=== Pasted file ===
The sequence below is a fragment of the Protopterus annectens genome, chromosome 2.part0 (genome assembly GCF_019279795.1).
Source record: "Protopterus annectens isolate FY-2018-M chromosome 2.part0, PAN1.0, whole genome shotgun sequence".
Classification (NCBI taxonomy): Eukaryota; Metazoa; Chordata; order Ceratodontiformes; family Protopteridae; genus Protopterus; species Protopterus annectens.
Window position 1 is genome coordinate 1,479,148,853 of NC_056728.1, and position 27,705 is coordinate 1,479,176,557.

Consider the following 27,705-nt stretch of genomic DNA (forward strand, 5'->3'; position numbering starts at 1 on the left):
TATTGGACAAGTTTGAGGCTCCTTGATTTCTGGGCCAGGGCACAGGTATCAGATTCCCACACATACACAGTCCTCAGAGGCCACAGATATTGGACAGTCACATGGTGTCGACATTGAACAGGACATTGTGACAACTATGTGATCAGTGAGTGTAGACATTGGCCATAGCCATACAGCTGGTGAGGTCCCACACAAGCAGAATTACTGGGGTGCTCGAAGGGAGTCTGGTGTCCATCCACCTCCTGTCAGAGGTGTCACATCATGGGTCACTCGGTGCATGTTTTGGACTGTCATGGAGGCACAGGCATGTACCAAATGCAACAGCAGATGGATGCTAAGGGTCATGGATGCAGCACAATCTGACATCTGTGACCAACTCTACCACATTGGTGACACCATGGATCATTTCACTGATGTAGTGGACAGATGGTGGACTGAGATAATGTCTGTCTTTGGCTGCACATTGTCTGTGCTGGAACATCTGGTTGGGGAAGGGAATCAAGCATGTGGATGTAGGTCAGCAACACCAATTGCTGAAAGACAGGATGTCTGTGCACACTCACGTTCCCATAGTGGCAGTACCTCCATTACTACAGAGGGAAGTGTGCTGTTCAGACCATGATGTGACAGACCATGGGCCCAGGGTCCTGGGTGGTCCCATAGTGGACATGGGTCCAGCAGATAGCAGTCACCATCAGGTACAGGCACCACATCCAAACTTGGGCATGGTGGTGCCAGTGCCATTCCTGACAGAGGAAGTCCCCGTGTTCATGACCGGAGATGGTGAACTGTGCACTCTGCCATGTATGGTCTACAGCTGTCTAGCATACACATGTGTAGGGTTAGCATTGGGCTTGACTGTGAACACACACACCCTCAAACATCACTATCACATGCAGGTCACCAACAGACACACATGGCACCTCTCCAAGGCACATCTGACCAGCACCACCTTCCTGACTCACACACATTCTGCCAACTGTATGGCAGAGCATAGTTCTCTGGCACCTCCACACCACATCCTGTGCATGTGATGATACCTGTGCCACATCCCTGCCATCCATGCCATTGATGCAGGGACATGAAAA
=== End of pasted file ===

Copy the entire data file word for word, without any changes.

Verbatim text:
The sequence below is a fragment of the Protopterus annectens genome, chromosome 2.part0 (genome assembly GCF_019279795.1).
Source record: "Protopterus annectens isolate FY-2018-M chromosome 2.part0, PAN1.0, whole genome shotgun sequence".
Classification (NCBI taxonomy): Eukaryota; Metazoa; Chordata; order Ceratodontiformes; family Protopteridae; genus Protopterus; species Protopterus annectens.
Window position 1 is genome coordinate 1,479,148,853 of NC_056728.1, and position 27,705 is coordinate 1,479,176,557.

Consider the following 27,705-nt stretch of genomic DNA (forward strand, 5'->3'; position numbering starts at 1 on the left):
TATTGGACAAGTTTGAGGCTCCTTGATTTCTGGGCCAGGGCACAGGTATCAGATTCCCACACATACACAGTCCTCAGAGGCCACAGATATTGGACAGTCACATGGTGTCGACATTGAACAGGACATTGTGACAACTATGTGATCAGTGAGTGTAGACATTGGCCATAGCCATACAGCTGGTGAGGTCCCACACAAGCAGAATTACTGGGGTGCTCGAAGGGAGTCTGGTGTCCATCCACCTCCTGTCAGAGGTGTCACATCATGGGTCACTCGGTGCATGTTTTGGACTGTCATGGAGGCACAGGCATGTACCAAATGCAACAGCAGATGGATGCTAAGGGTCATGGATGCAGCACAATCTGACATCTGTGACCAACTCTACCACATTGGTGACACCATGGATCATTTCACTGATGTAGTGGACAGATGGTGGACTGAGATAATGTCTGTCTTTGGCTGCACATTGTCTGTGCTGGAACATCTGGTTGGGGAAGGGAATCAAGCATGTGGATGTAGGTCAGCAACACCAATTGCTGAAAGACAGGATGTCTGTGCACACTCACGTTCCCATAGTGGCAGTACCTCCATTACTACAGAGGGAAGTGTGCTGTTCAGACCATGATGTGACAGACCATGGGCCCAGGGTCCTGGGTGGTCCCATAGTGGACATGGGTCCAGCAGATAGCAGTCACCATCAGGTACAGGCACCACATCCAAACTTGGGCATGGTGGTGCCAGTGCCATTCCTGACAGAGGAAGTCCCCGTGTTCATGACCGGAGATGGTGAACTGTGCACTCTGCCATGTATGGTCTACAGCTGTCTAGCATACACATGTGTAGGGTTAGCATTGGGCTTGACTGTGAACACACACACCCTCAAACATCACTATCACATGCAGGTCACCAACAGACACACATGGCACCTCTCCAAGGCACATCTGACCAGCACCACCTTCCTGACTCACACACATTCTGCCAACTGTATGGCAGAGCATAGTTCTCTGGCACCTCCACACCACATCCTGTGCATGTGATGATACCTGTGCCACATCCCTGCCATCCATGCCATTGATGCAGGGACATGAAAA